Pharmacists can aid in stroke treatment

March 5, 2007

Can pharmacist involvement boost the level of inpatient stroke care?

Can pharmacist involvement boost the level of inpatient stroke care?

Absolutely, said Hong Kao, pharmacist at Canada's Trillium Health Centre in Mississauga, Ontario. Before a clinical pharmacist joined the stroke care team at the 700-bed regional stroke center in 2004, about half of stroke patients were receiving secondary prevention therapy, Kao told the International Stroke Conference (ISC) meeting in San Francisco last month. With a pharmacist on the team, 95% of patients were getting an angiotensin-converting enzyme inhibitor (ACEI) or angiotensin-receptor blocker (ARB), and 83% were getting a statin at discharge.

Positive results were also reported for a randomized controlled trial showing the superiority of low molecular weight heparin over unfractionated heparin for the prevention of deep vein thrombosis (DVT) and pulmonary embolism (PE) following ischemic stroke. "This is a long-awaited comparison," said David Sherman, M.D., director of neurology at the University of Texas Health Science Center, San Antonio. "Low molecular weight heparin will assume the role of the preferred anticoagulant for stroke patients."

The relative risk reduction found in the Prevention of VTE after Acute Ischemic Stroke with LMWH Enoxaparin (PREVAIL) trial was associated with a comparable safety profile, Sherman said. PREVAIL data are currently undergoing pharmacoeconomic analysis, he added.

The picture is less clear in treating children with arterial ischemic stroke. Because there are no secondary stroke prevention trials in children, there are no treatment guidelines, said Heather Fullerton, M.D., assistant professor of neurology and pediatrics at the University of California, San Francisco. The International Pediatric Stroke Study (IPSS) found significant variations in antithrombotic treatment around the world. More than 25% of pediatric stroke victims have a recurrence, Fullerton said, but more than 36% of IPSS patients were given no antithrombotic treatment whatsoever. About 29% received anticoagulation, and around 30% got aspirin.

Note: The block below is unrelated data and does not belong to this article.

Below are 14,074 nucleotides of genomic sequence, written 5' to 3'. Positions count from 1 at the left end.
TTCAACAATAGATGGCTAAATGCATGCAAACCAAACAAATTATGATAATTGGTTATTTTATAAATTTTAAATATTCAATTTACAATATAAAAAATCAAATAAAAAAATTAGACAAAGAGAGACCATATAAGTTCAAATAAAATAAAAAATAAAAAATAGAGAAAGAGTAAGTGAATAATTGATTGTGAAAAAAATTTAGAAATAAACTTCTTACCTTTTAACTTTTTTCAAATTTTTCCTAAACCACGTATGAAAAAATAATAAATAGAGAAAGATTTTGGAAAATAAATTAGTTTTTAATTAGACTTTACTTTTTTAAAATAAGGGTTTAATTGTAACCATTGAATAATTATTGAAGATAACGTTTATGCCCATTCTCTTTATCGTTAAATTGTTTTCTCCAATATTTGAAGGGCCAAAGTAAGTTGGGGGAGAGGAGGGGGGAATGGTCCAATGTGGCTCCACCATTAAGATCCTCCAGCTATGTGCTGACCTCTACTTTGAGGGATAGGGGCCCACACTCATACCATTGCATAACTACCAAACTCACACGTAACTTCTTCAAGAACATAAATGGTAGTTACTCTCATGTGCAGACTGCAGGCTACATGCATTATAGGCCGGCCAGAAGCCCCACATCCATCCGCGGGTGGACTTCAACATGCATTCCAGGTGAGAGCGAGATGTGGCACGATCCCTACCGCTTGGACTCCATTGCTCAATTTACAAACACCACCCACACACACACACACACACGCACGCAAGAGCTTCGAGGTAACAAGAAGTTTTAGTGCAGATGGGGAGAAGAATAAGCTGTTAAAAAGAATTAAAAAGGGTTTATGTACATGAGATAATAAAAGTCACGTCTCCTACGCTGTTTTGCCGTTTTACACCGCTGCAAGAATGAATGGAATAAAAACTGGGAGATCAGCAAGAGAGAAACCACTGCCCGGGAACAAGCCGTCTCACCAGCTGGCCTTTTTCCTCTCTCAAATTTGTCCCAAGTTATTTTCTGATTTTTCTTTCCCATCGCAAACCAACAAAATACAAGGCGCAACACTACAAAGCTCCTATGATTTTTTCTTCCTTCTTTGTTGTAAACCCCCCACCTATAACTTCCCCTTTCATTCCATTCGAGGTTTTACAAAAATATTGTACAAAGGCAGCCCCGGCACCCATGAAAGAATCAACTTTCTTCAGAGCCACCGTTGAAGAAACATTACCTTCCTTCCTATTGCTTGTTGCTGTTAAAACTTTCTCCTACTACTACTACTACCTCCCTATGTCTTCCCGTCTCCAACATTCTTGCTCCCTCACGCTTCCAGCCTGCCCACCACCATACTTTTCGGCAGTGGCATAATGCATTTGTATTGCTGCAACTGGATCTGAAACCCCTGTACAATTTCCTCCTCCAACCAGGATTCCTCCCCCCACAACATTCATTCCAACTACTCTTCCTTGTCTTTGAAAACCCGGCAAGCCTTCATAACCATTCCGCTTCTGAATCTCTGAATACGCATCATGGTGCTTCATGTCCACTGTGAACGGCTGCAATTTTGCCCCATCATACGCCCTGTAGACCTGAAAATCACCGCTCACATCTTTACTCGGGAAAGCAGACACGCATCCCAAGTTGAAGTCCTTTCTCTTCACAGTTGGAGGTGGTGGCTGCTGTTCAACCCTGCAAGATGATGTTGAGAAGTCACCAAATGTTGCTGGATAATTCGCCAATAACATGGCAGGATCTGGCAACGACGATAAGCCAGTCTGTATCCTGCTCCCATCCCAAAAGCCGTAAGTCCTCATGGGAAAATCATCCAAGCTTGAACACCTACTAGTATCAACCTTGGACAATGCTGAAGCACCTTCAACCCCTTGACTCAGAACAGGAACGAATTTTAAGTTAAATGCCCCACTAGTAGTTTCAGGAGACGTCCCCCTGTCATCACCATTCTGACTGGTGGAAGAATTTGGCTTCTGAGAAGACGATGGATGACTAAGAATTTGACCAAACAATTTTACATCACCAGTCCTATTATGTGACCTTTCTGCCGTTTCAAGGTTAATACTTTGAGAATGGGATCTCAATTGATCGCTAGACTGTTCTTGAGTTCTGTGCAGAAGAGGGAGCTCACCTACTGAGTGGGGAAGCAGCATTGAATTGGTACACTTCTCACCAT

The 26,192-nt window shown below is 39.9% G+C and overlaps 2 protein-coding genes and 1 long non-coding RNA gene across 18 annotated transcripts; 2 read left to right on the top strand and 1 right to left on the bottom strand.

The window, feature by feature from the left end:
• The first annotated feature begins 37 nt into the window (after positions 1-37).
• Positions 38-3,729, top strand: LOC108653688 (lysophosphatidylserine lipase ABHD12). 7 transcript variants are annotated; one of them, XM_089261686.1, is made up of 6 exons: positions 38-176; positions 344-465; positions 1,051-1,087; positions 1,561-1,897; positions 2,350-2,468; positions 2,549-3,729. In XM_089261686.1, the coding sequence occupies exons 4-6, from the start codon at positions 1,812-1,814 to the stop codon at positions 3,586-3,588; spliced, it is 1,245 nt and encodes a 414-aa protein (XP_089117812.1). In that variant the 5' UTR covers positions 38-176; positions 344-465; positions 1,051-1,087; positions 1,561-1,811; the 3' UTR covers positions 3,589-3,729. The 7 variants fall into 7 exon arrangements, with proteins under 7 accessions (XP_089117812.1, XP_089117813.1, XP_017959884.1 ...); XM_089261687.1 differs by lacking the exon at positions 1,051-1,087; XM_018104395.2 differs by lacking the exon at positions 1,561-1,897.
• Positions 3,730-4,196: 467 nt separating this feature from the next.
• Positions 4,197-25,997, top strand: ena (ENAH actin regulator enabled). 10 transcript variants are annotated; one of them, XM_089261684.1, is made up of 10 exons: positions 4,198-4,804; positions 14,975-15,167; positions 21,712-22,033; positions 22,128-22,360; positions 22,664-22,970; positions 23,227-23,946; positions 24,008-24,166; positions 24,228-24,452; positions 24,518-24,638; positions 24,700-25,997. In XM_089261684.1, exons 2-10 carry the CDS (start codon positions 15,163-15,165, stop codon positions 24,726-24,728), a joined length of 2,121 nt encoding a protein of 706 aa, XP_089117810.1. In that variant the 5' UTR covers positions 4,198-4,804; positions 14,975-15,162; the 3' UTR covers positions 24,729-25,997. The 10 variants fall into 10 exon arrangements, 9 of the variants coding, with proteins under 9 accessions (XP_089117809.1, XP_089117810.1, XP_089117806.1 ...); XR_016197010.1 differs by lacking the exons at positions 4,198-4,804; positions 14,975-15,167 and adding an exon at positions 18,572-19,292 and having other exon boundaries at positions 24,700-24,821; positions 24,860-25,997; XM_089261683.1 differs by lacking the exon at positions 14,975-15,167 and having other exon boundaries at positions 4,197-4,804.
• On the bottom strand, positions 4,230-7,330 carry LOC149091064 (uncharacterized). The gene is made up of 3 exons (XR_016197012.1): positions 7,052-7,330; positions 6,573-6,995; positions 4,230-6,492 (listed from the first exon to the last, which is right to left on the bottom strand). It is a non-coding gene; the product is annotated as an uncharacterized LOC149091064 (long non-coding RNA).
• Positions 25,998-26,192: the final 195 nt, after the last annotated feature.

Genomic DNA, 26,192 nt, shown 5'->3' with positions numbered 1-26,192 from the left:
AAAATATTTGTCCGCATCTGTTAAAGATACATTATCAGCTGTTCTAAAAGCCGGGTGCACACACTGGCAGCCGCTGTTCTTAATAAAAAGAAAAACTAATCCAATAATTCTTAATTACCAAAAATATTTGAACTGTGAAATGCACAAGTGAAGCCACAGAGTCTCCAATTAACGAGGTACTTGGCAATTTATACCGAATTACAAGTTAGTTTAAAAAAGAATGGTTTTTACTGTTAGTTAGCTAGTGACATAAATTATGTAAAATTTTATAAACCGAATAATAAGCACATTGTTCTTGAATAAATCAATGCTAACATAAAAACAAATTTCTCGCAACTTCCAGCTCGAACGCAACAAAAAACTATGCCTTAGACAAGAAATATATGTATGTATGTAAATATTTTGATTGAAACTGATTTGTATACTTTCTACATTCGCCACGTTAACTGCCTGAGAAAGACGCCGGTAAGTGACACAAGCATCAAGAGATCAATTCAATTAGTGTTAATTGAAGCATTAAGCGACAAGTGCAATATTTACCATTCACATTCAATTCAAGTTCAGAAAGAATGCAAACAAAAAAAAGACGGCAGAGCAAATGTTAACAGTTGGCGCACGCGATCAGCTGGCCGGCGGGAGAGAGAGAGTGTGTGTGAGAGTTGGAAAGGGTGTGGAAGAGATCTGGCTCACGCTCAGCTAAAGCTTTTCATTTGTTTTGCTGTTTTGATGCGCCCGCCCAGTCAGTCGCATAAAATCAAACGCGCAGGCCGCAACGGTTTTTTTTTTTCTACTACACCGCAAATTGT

In U.S. centers, 23% of patients got anticoagulation therapy versus 44% at non-U.S. centers. "This reflects a lot of uncertainty about how children should be treated," Fullerton said.

IPSS data on the use of tPA reinforced those uncertainties. While tPA has revolutionized stroke treatment in adults, there are no data for children, said Catherine Amlie-Lefond, M.D., assistant professor of neurology at the Medical College of Wisconsin, Milwaukee. IPSS found many children being treated with tPA later than would be acceptable in adults. In adults, intravenous use of tPA is indicated within three hours of the onset of symptoms. IPSS found that 57% of pediatric patients were given IV tPA more than three hours after onset. Results were better with intra-arterial tPA, indicated for use within six hours of onset in adults. Only 33% of pediatric patients failed the adult guidelines.

Overall, treatment outcomes for children are not favorable, Amlie-Lefond noted. Only 17.6% of children had no discernible effects at discharge following tPA treatment. IPSS found neurological deficits in 64.7% of patients, 11.7% mortality, and 5.8% amputation due to arterial thrombosis following tPA. "We desperately need age-appropriate dosing guidelines for tPA," she said.

Christopher Gray, M.D., was chief investigator on the United Kingdom Glucose Insulin in Stroke Trial (GIST-UK). The six-year, multicenter randomized controlled trial concluded that intensive management of hyperglycemia after stroke has no clinical impact. "There is good evidence that reducing glucose levels following myocardial infarct or acute surgical illness reduces mortality," Gray said. "We did not know if there would be a similar effect in stroke." There is not. Reducing glucose levels after stroke lowers blood pressure by about nine points, Gray said, but there was no difference in survival between the placebo and intervention arms in the GIST-UK study.